The Nuclear Regulatory Commission will conduct a "comprehensive review" of the safety of all U.S. nuclear plants following what U.S. officials are calling the dangerous and complicated situation at Japan's damaged Fukushima Dai-ichi reactors.
President Barack Obama took the rare step and called upon the independent commission to conduct the review.
"When we see a crisis like the one in Japan, we have a responsibility to learn from this event and to draw from those lessons to ensure the safety and security of our people," Obama said Thursday.
Obama's statement came as he tried to reassure a worried nation that "harmful levels" of radiation from the Japanese nuclear disaster are not expected to reach the U.S., even as other officials conceded it could take weeks to bring the crippled nuclear complex under control.
Meanwhile, the first evacuation flight of U.S. citizens left Japan, the State Department said.
"We've seen an earthquake and tsunami render an unimaginable toll of death and destruction on one of our closest friends and allies in the world," Obama said in brief remarks at the White House after a visit to the Japanese Embassy to offer his condolences.
There are 104 nuclear reactors in the United States, providing roughly 20 percent of the nation's electricity. "Nuclear energy is an important part of our own energy future," Obama said.
A leading industry group agreed with the review.
"A review of our nuclear plants is an appropriate step after an event of this scale, and we expect that the Nuclear Regulatory Commission will conduct its own assessment," said Marvin Fertel, president of the Nuclear Energy Institute. "The industry's highest priority is the safe operation of 104 reactors in 31 states and we will incorporate lessons learned from this accident..."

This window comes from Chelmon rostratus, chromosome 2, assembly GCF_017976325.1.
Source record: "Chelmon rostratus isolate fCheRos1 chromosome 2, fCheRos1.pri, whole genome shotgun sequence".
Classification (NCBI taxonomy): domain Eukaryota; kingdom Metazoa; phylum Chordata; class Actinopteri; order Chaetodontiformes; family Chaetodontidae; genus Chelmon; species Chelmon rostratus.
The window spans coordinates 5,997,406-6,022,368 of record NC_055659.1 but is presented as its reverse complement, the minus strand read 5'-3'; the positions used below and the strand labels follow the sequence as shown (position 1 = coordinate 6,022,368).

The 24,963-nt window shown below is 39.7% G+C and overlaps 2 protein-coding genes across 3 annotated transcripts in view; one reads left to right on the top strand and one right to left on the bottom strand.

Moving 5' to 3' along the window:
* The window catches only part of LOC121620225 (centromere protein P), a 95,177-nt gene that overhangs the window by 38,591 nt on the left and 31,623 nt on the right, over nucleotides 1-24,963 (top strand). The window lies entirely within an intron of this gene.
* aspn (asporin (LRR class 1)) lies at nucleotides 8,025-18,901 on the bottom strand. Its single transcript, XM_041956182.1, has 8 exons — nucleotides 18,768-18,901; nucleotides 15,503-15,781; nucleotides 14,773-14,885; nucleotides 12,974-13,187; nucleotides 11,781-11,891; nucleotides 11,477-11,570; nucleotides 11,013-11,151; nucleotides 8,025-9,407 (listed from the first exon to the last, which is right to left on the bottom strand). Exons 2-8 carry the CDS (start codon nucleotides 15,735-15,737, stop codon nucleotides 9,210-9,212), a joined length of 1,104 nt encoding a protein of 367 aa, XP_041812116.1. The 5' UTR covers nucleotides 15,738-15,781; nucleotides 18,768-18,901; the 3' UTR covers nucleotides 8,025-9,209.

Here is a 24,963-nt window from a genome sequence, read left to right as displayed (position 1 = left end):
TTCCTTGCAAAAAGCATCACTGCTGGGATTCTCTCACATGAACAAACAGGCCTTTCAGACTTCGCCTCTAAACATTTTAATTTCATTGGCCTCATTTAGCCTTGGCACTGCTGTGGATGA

In the U.S., Customs and Border Protection said there had been reports of radiation being detected from some cargo arriving from Japan at several airports, including ones in Chicago, Dallas and Seattle.
Radiation had not been detected in passengers or luggage. And none of the reported incidents involved harmful amounts.
Homeland Security Secretary Janet Napolitano said the agency was screening passengers and cargo for "even a blip of radiation."
On Friday, Deputy Energy Secretary Daniel Poneman reiterated that no U.S. land _ the West Coast, Hawaii, Alaska and the American territories _ is in peril.
Poneman noted that Japan had moved Friday to upgrade the nuclear crisis from a Category 4 to Category 5, and said "the most pressing concern is the fate of the Japanese people as they struggle with this tragedy. Our most important concern is, we're doing everything we can."
"The first thing we've got to do is cool down the reactors and the spent fuel ponds," Poneman said on NBC's "Today" show. "Those are two significant areas of vulnerability."
Asked on ABC's "Good Morning America" how long that process should last, he said, "We're all trying to bring the assets to bear that will help bring the water, cool down the reactors, cool down the spent fuel and in the days and weeks ahead we hope that's going to take us in the right direction."